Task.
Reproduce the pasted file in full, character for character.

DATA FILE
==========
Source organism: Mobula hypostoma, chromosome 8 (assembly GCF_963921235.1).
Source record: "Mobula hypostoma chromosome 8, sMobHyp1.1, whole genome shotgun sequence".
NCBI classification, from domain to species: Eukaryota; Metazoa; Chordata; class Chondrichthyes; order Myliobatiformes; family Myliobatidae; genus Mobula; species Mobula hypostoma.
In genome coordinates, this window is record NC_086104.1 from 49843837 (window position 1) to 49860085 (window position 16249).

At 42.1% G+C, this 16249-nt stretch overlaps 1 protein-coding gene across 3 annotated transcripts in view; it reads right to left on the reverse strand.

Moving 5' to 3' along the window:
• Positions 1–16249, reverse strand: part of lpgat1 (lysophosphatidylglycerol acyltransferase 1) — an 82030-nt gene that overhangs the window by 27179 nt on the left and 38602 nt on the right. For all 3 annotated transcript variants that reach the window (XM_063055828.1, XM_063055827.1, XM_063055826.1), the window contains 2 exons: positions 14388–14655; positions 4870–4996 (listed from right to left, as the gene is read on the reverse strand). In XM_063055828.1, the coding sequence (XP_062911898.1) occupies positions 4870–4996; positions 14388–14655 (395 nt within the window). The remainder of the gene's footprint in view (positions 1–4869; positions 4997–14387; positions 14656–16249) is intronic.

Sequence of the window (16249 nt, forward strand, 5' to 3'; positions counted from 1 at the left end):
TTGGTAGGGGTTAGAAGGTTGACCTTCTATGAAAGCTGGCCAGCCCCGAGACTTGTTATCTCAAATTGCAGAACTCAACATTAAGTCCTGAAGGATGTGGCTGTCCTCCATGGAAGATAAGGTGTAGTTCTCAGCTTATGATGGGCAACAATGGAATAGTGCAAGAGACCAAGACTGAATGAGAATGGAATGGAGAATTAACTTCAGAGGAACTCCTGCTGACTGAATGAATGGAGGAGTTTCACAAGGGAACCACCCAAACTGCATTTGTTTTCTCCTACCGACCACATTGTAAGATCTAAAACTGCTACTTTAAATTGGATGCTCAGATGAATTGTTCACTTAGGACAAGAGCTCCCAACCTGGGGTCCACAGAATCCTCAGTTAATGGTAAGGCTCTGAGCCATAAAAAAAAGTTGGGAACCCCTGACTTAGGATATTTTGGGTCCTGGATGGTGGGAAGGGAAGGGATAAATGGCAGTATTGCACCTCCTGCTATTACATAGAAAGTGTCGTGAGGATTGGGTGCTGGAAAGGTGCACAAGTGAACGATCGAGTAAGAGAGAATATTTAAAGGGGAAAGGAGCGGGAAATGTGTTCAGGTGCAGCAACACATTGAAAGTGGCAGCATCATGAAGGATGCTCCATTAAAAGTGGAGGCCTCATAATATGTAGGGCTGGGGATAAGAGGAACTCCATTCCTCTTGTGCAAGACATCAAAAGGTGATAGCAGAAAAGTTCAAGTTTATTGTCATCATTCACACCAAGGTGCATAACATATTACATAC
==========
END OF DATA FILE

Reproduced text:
Source organism: Mobula hypostoma, chromosome 8 (assembly GCF_963921235.1).
Source record: "Mobula hypostoma chromosome 8, sMobHyp1.1, whole genome shotgun sequence".
NCBI classification, from domain to species: Eukaryota; Metazoa; Chordata; class Chondrichthyes; order Myliobatiformes; family Myliobatidae; genus Mobula; species Mobula hypostoma.
In genome coordinates, this window is record NC_086104.1 from 49843837 (window position 1) to 49860085 (window position 16249).

At 42.1% G+C, this 16249-nt stretch overlaps 1 protein-coding gene across 3 annotated transcripts in view; it reads right to left on the reverse strand.

Moving 5' to 3' along the window:
• Positions 1–16249, reverse strand: part of lpgat1 (lysophosphatidylglycerol acyltransferase 1) — an 82030-nt gene that overhangs the window by 27179 nt on the left and 38602 nt on the right. For all 3 annotated transcript variants that reach the window (XM_063055828.1, XM_063055827.1, XM_063055826.1), the window contains 2 exons: positions 14388–14655; positions 4870–4996 (listed from right to left, as the gene is read on the reverse strand). In XM_063055828.1, the coding sequence (XP_062911898.1) occupies positions 4870–4996; positions 14388–14655 (395 nt within the window). The remainder of the gene's footprint in view (positions 1–4869; positions 4997–14387; positions 14656–16249) is intronic.

Sequence of the window (16249 nt, forward strand, 5' to 3'; positions counted from 1 at the left end):
TTGGTAGGGGTTAGAAGGTTGACCTTCTATGAAAGCTGGCCAGCCCCGAGACTTGTTATCTCAAATTGCAGAACTCAACATTAAGTCCTGAAGGATGTGGCTGTCCTCCATGGAAGATAAGGTGTAGTTCTCAGCTTATGATGGGCAACAATGGAATAGTGCAAGAGACCAAGACTGAATGAGAATGGAATGGAGAATTAACTTCAGAGGAACTCCTGCTGACTGAATGAATGGAGGAGTTTCACAAGGGAACCACCCAAACTGCATTTGTTTTCTCCTACCGACCACATTGTAAGATCTAAAACTGCTACTTTAAATTGGATGCTCAGATGAATTGTTCACTTAGGACAAGAGCTCCCAACCTGGGGTCCACAGAATCCTCAGTTAATGGTAAGGCTCTGAGCCATAAAAAAAAGTTGGGAACCCCTGACTTAGGATATTTTGGGTCCTGGATGGTGGGAAGGGAAGGGATAAATGGCAGTATTGCACCTCCTGCTATTACATAGAAAGTGTCGTGAGGATTGGGTGCTGGAAAGGTGCACAAGTGAACGATCGAGTAAGAGAGAATATTTAAAGGGGAAAGGAGCGGGAAATGTGTTCAGGTGCAGCAACACATTGAAAGTGGCAGCATCATGAAGGATGCTCCATTAAAAGTGGAGGCCTCATAATATGTAGGGCTGGGGATAAGAGGAACTCCATTCCTCTTGTGCAAGACATCAAAAGGTGATAGCAGAAAAGTTCAAGTTTATTGTCATCATTCACACCAAGGTGCATAACATATTACATAC